The combined oral contraceptive pill (BCP) is often used in the treatment of endometriosis. There are many different brands of the Pill on the market. This treatment approach is usually the first to be suggested for the treatment of endometriosis. It is one way to ‘buy time’ and to help relieve the pain symptoms.
The combined contraceptive pill is basically made up of different combinations of synthetic oestrogen and progesterone, which has the effect of mimicking pregnancy, causing the lining of the womb, along with endometrial deposits to shrink.
When used to treat endometriosis, it is usually taken continuously. It is recommended to take low oestrogen or progesterone only pill, because oestrogen dominance will encourage further development of the endometrial growths.
Who is it usually prescribed for?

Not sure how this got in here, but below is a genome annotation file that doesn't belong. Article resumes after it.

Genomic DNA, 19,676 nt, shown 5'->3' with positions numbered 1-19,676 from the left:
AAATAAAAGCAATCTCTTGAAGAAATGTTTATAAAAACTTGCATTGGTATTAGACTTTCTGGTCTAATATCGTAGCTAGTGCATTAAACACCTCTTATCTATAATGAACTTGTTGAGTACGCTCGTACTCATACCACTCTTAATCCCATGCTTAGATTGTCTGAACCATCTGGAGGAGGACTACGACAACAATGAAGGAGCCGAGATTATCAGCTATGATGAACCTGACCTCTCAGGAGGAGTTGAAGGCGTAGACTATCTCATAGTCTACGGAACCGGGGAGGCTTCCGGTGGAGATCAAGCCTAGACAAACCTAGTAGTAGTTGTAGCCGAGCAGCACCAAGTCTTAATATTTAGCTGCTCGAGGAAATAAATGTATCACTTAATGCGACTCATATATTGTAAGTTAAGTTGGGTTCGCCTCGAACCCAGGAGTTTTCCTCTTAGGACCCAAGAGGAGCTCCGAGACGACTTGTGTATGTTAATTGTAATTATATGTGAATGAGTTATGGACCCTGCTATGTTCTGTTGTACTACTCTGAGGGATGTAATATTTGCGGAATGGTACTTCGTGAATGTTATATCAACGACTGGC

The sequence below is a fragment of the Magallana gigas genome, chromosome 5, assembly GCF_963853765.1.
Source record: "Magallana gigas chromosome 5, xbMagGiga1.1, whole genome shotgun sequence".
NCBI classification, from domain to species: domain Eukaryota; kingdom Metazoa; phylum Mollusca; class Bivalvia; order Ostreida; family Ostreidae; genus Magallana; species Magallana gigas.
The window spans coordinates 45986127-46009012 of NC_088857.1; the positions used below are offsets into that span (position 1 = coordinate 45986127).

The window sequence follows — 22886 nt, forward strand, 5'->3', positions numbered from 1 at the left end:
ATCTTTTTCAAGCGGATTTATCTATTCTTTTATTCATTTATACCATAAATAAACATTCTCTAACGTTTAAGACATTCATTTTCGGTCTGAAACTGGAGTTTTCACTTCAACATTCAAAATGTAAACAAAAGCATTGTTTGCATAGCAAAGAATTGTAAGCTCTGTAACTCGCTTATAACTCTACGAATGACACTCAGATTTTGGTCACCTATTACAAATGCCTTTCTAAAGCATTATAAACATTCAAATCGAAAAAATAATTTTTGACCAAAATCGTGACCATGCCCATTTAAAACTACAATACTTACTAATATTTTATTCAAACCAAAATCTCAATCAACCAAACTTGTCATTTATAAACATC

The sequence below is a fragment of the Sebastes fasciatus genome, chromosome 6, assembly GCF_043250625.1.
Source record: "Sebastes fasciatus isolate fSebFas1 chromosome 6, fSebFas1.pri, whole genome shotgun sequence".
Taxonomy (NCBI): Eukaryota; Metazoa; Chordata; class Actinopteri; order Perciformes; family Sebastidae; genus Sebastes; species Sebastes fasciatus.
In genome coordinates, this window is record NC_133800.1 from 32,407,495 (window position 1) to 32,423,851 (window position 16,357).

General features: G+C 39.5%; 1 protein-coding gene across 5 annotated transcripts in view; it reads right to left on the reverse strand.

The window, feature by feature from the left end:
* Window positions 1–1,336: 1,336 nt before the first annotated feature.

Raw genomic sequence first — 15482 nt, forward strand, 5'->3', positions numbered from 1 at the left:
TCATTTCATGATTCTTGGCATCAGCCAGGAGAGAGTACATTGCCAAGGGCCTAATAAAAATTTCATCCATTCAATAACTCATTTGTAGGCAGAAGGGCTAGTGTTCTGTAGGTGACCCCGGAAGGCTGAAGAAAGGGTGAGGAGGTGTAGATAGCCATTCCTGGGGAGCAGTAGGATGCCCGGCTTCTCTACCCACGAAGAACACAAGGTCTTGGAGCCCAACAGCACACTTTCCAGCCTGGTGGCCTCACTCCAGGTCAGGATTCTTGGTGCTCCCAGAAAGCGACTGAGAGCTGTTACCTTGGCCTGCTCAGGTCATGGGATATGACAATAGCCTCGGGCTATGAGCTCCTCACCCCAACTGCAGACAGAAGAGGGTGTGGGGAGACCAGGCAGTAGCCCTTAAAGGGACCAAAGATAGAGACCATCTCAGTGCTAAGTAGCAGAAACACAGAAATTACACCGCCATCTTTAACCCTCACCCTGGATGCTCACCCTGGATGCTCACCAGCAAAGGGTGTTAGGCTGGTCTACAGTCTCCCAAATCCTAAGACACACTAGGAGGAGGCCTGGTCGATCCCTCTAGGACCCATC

It is often prescribed to teenagers and young women with a mild form of the disease, and sometimes to women who have recurring ovarian cysts.
Who can’t take it?
The BCP (Birth Control Pill) is usually taken continuously for four to six months without the usual seven-day break which you have when taking it for contraceptive purposes.
The success of the BCP for treatment of endometriosis is not as effective as with other hormone drug treatment. Many women find they have problems with break-through bleeding on the BCP, and some say it does not get rid of the pain symptoms.
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